“No. Amy. It was ME. your GOD who knew from before Frehiwot was born, that she would be on earth but for a flash. It was ME who heard your prayer for a daughter in 2010 and saw her growing in her mother’s womb. It was ME who brought you two together. It was ME who led you to Ethiopia to find the truth of her story. It was ME who moved those mountains and got her home to you. It was ME who wove together the beautiful tapestry of your love for her and her love for you.”

… I trusted God with her adoption. I trusted God with her attachment. I trusted God with her life. I assumed it was a long life. It wasn’t. But look at what he did! He gave her the BEST life. He changed us and put us on a Kingdom course that we would have never known. He drew me closest to Him than I had ever been. We don’t say to each other “understand God,” we say “Trust God.” And I did. And I continue.

Her words are exactly why I imagine these families saying yes, even if the outcome is the same, I’ll do it again.

It sort’ve reminds me of Christ in the garden praying to his Father that is there was any other way to take the cup from him, but if not, he would go to the cross and die — humble submission. Similarly, I might beg God that if there was any other way, let’s do that instead. But if not, I’ll trust God knows what He’s doing, even if I don’t understand it.

Won’t you pray for these families, and others like them?

A Boy and His iPod Touch


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I’m very proud of the young man above. He wanted an iPod Touch this past Christmas, and I was more than skeptical. He’s 8 and that’s an expensive piece of technology to take care of, to keep up with, etc. I was concerned he was too young or too irresponsible. Other concerns: buying games, trusting him on the Internet, I wasn’t going to get his little brother one … ultimately I didn’t get him one.

But after that we made a deal: if he saved his money and had at least $100 by his 9th birthday, which is next week, I’d cover the rest. Well, he crossed the $100 mark just this past week. He saved his allowance ($5 a week if he does all his chores) plus the occasional bonus for doing extra jobs — and used some of his birthday money. He learned to save and to sacrifice for something he really wanted. He also learned greater responsibility and work ethic in our home. Last weekend, for example, he swept the living room without being told, and he asked for extra chores to make extra money. I had him clean the fronts of the kitchen cabinets.

So today we ventured to Target where he handed the electronics guy a big wad of cash in exchange for an iPod Touch. He was beaming and so proud of himself. It was fun to watch! Not only did he show me that he was responsible enough, he’s invested in it which boosts his desire to take care of his purchase. I couldn’t be prouder!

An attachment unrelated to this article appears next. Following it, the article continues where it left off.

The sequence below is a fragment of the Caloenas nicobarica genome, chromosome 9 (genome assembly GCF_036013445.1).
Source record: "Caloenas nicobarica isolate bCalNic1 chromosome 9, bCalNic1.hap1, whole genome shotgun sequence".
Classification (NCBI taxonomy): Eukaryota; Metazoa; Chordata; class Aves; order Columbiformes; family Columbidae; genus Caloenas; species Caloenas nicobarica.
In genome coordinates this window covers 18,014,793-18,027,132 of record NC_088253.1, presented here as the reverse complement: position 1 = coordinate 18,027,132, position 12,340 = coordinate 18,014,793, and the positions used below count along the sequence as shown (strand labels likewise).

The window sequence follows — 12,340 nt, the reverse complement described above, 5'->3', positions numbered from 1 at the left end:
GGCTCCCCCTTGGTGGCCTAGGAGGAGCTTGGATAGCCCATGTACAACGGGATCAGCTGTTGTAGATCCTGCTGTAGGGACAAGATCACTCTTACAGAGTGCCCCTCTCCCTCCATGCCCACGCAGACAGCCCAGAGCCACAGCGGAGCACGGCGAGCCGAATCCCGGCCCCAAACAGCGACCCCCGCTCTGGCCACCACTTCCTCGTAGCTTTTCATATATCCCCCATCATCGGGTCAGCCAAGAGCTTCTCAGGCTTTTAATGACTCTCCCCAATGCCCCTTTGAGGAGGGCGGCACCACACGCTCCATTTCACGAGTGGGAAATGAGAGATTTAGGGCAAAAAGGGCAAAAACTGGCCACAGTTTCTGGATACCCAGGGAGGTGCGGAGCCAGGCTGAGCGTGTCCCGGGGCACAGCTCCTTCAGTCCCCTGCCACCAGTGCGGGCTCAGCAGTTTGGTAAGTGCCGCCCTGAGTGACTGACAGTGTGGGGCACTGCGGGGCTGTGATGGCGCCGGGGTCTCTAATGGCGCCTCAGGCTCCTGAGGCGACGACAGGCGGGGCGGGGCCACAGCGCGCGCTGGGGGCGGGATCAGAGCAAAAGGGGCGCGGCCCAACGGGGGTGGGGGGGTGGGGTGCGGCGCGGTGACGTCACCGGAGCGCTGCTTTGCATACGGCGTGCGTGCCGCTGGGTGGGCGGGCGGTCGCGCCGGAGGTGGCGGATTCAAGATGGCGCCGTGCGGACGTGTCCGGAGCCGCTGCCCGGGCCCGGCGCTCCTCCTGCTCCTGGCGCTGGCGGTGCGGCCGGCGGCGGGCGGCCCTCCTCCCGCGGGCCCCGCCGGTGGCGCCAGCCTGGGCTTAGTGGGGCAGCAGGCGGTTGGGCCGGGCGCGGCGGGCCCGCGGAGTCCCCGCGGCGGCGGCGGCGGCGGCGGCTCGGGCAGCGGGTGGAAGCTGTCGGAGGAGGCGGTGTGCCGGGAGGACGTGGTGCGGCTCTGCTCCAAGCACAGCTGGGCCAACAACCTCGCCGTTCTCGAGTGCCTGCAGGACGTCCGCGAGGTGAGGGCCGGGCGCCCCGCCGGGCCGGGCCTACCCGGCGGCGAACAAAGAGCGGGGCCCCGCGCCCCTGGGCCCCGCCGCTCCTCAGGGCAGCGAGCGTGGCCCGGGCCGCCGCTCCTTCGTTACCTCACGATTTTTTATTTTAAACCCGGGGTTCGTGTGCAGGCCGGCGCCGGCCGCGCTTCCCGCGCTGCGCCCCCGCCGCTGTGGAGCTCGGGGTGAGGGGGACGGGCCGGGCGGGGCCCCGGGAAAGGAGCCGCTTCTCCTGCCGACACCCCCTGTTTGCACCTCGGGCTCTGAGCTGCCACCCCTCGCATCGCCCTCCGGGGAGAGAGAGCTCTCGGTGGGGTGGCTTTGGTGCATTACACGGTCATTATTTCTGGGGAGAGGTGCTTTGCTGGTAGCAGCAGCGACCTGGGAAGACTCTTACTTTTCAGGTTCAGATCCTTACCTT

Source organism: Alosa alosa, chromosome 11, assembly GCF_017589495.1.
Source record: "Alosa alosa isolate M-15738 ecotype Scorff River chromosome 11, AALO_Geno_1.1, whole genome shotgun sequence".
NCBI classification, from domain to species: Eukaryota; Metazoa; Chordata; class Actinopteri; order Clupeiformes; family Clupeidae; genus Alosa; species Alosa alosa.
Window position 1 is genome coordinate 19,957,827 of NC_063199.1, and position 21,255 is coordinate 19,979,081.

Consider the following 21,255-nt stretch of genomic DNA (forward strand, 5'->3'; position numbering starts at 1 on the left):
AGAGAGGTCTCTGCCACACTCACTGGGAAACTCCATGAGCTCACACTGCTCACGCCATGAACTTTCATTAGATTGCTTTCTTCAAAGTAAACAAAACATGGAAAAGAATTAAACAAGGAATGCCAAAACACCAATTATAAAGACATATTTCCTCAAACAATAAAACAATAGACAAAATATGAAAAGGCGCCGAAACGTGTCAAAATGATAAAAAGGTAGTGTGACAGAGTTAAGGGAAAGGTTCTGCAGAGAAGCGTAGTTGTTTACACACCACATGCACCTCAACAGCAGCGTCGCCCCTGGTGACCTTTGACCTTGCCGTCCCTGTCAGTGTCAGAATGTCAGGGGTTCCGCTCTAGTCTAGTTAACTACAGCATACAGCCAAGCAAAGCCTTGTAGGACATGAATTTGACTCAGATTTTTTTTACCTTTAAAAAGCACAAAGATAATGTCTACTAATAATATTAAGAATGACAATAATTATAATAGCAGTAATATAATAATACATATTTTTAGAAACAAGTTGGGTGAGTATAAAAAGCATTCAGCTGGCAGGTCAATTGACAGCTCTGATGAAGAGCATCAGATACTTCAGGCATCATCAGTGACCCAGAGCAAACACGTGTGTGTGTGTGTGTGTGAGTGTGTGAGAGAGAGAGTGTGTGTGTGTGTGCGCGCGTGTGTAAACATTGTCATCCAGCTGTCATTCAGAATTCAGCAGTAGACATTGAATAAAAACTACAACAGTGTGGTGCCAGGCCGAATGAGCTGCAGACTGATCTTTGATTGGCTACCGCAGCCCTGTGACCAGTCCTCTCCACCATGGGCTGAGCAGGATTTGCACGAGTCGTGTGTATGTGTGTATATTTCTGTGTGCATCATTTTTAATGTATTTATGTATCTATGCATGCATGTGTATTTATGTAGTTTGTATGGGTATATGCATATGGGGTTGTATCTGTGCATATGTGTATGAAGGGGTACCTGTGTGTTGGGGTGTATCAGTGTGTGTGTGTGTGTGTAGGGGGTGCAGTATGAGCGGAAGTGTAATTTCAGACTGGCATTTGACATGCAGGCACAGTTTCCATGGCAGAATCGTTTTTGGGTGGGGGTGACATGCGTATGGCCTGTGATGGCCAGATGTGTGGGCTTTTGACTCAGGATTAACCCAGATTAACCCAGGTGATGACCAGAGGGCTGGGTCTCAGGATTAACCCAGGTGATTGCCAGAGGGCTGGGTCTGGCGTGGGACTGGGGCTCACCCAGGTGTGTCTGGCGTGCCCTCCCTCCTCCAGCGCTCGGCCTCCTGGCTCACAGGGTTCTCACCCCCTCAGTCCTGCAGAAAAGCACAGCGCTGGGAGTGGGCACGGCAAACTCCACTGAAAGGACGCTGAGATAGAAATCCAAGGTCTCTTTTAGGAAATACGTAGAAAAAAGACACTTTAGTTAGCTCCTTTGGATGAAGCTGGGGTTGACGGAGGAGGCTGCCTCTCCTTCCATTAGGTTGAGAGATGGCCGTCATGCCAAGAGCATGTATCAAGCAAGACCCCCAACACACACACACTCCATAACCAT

Affirming our Children


“You is kind.

You is smart.

You is important.” — Aibileen, The Help

The Help made me cry, not just once but a few times. Movies that depict racial injustice do that to me. I’m often in disbelief at how people treat others and how stupid they look when doing it.

While the film’s depiction of the mistreatment of blacks in the south saddened me, I also cried each time Aibileen, one of the black maids in the story, told the little white girl she cared for those three sentences above.

“You is kind.

You is smart.

You is important,”

and the little girl repeated after her in the most darling toddler southern drawl.

In the book, Aibileen says of the first white child she took care of:

“I loved that baby and he loved me and that’s when I knew I was good at making children feel proud of themselves.”

Making children feel proud of themselves is affirmation and love. It’s not the kind of self-serving affirmation where every child on the team gets a trophy. Those kind of gestures are about actions and teach children that it doesn’t matter whether you do a little or do a lot, every one gets the same reward in the end. That is not how life works and we are doing our children an injustice by fostering that lesson.

The kind of affirmation where you make a child feel proud of themselves is not about what they do but who they are.

One of my sons told me this afternoon that he had not been a good boy at school today. I smiled and lovingly corrected him that he was a good boy; he just had bad behaviors. No matter how unruly or “bad” children behave they are not a “bad child.” What’s bad is their behavior.

I try not to tell my sons that they will be rewarded if they are a good boy but rather if their behavior is good. I think that’s what most parents mean, but there is a difference in those two statements. I want my sons to know they are kind and smart and important and special and loved and … so many other things, for one because they are but also so they can be. We become who others tell us we are. Let’s tell our children things that we want them to become rather than the things we’d rather they not.